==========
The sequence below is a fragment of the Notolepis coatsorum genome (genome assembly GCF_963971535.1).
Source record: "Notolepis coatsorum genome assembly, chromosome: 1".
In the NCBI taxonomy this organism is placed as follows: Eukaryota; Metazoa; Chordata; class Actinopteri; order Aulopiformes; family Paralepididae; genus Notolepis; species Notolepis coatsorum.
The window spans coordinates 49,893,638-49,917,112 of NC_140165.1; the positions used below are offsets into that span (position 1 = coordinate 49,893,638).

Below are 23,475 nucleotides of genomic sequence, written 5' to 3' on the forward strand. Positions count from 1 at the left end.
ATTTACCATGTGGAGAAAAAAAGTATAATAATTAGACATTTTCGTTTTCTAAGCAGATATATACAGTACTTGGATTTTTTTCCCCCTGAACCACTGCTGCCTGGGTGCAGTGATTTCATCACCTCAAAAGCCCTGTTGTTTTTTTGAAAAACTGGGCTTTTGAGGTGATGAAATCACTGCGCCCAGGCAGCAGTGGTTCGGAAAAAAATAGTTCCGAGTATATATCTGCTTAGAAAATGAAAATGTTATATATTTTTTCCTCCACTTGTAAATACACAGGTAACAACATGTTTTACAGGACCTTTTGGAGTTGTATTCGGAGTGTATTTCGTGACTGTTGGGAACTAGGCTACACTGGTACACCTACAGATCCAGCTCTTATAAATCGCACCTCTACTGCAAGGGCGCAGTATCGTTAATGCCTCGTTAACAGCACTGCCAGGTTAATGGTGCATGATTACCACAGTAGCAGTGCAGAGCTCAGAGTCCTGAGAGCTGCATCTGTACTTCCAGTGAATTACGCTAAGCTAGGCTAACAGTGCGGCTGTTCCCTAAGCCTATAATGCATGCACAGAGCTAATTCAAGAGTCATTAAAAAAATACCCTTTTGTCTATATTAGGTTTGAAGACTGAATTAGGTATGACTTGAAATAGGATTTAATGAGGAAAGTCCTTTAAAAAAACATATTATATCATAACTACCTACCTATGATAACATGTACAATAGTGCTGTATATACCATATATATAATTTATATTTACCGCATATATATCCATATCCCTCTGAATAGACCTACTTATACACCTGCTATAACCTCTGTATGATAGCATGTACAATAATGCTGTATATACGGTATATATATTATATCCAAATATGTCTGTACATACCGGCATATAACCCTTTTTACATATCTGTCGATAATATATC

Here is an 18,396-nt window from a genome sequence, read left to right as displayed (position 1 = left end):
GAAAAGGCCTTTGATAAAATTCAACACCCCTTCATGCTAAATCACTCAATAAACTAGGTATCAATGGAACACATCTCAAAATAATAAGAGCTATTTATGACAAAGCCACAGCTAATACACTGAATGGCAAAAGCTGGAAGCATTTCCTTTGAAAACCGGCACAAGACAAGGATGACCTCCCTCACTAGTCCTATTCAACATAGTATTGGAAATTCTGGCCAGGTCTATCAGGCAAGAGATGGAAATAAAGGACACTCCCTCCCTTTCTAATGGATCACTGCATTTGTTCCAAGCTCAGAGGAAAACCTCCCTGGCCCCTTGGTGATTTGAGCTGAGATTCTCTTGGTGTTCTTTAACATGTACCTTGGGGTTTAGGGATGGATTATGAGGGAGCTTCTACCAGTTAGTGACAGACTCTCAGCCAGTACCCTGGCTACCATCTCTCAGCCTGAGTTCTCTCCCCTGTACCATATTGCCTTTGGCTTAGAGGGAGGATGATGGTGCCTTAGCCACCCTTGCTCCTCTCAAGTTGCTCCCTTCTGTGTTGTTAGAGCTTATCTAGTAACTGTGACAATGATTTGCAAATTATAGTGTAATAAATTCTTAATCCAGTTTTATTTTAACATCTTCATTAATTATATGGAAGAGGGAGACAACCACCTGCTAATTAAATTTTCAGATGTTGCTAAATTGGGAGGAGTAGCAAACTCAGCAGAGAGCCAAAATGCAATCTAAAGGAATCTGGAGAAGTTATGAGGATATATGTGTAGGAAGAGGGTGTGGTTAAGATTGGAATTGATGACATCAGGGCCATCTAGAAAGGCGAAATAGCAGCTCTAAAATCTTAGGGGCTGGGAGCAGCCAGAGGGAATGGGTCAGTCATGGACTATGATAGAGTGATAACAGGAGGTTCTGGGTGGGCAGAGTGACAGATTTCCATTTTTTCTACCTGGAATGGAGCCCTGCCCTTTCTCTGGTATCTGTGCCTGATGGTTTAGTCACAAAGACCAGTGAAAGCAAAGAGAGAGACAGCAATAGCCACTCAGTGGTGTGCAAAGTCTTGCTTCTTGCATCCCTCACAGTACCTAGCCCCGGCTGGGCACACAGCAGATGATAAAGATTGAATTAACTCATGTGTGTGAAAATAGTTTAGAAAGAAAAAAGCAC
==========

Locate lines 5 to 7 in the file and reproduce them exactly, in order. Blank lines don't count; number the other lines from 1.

Below are 23,475 nucleotides of genomic sequence, written 5' to 3' on the forward strand. Positions count from 1 at the left end.
ATTTACCATGTGGAGAAAAAAAGTATAATAATTAGACATTTTCGTTTTCTAAGCAGATATATACAGTACTTGGATTTTTTTCCCCCTGAACCACTGCTGCCTGGGTGCAGTGATTTCATCACCTCAAAAGCCCTGTTGTTTTTTTGAAAAACTGGGCTTTTGAGGTGATGAAATCACTGCGCCCAGGCAGCAGTGGTTCGGAAAAAAATAGTTCCGAGTATATATCTGCTTAGAAAATGAAAATGTTATATATTTTTTCCTCCACTTGTAAATACACAGGTAACAACATGTTTTACAGGACCTTTTGGAGTTGTATTCGGAGTGTATTTCGTGACTGTTGGGAACTAGGCTACACTGGTACACCTACAGATCCAGCTCTTATAAATCGCACCTCTACTGCAAGGGCGCAGTATCGTTAATGCCTCGTTAACAGCACTGCCAGGTTAATGGTGCATGATTACCACAGTAGCAGTGCAGAGCTCAGAGTCCTGAGAGCTGCATCTGTACTTCCAGTGAATTACGCTAAGCTAGGCTAACAGTGCGGCTGTTCCCTAAGCCTATAATGCATGCACAGAGCTAATTCAAGAGTCATTAAAAAAATACCCTTTTGTCTATATTAGGTTTGAAGACTGAATTAGGTATGACTTGAAATAGGATTTAATGAGGAAAGTCCTTTAAAAAAACATATTATATCATAACTACCTACCTATGATAACATGTACAATAGTGCTGTATATACCATATATATAATTTATATTTACCGCATATATATCCATATCCCTCTGAATAGACCTACTTATACACCTGCTATAACCTCTGTATGATAGCATGTACAATAATGCTGTATATACGGTATATATATTATATCCAAATATGTCTGTACATACCGGCATATAACCCTTTTTACATATCTGTCGATAATATATC

Here is an 18,396-nt window from a genome sequence, read left to right as displayed (position 1 = left end):